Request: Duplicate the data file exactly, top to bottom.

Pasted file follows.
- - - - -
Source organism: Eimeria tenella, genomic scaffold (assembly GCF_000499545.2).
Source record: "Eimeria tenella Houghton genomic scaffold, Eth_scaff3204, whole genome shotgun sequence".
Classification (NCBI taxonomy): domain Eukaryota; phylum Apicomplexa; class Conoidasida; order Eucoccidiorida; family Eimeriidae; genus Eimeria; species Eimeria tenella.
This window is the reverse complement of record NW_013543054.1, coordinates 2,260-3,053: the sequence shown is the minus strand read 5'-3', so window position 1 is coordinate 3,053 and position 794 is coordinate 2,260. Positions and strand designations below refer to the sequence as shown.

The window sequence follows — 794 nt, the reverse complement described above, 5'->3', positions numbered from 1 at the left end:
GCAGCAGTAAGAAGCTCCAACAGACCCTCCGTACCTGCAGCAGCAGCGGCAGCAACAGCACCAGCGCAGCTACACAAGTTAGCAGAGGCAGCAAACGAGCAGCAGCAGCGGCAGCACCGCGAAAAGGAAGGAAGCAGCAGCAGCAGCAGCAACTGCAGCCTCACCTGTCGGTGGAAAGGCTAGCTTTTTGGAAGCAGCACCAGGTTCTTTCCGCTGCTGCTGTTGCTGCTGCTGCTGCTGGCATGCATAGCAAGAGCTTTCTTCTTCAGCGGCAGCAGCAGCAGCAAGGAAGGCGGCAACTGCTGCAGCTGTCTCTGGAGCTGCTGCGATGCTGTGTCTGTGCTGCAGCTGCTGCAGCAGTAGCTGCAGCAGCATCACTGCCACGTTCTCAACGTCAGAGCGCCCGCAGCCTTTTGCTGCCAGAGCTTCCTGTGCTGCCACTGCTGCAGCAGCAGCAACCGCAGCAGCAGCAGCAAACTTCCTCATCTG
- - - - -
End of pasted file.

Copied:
Source organism: Eimeria tenella, genomic scaffold (assembly GCF_000499545.2).
Source record: "Eimeria tenella Houghton genomic scaffold, Eth_scaff3204, whole genome shotgun sequence".
Classification (NCBI taxonomy): domain Eukaryota; phylum Apicomplexa; class Conoidasida; order Eucoccidiorida; family Eimeriidae; genus Eimeria; species Eimeria tenella.
This window is the reverse complement of record NW_013543054.1, coordinates 2,260-3,053: the sequence shown is the minus strand read 5'-3', so window position 1 is coordinate 3,053 and position 794 is coordinate 2,260. Positions and strand designations below refer to the sequence as shown.

The window sequence follows — 794 nt, the reverse complement described above, 5'->3', positions numbered from 1 at the left end:
GCAGCAGTAAGAAGCTCCAACAGACCCTCCGTACCTGCAGCAGCAGCGGCAGCAACAGCACCAGCGCAGCTACACAAGTTAGCAGAGGCAGCAAACGAGCAGCAGCAGCGGCAGCACCGCGAAAAGGAAGGAAGCAGCAGCAGCAGCAGCAACTGCAGCCTCACCTGTCGGTGGAAAGGCTAGCTTTTTGGAAGCAGCACCAGGTTCTTTCCGCTGCTGCTGTTGCTGCTGCTGCTGCTGGCATGCATAGCAAGAGCTTTCTTCTTCAGCGGCAGCAGCAGCAGCAAGGAAGGCGGCAACTGCTGCAGCTGTCTCTGGAGCTGCTGCGATGCTGTGTCTGTGCTGCAGCTGCTGCAGCAGTAGCTGCAGCAGCATCACTGCCACGTTCTCAACGTCAGAGCGCCCGCAGCCTTTTGCTGCCAGAGCTTCCTGTGCTGCCACTGCTGCAGCAGCAGCAACCGCAGCAGCAGCAGCAAACTTCCTCATCTG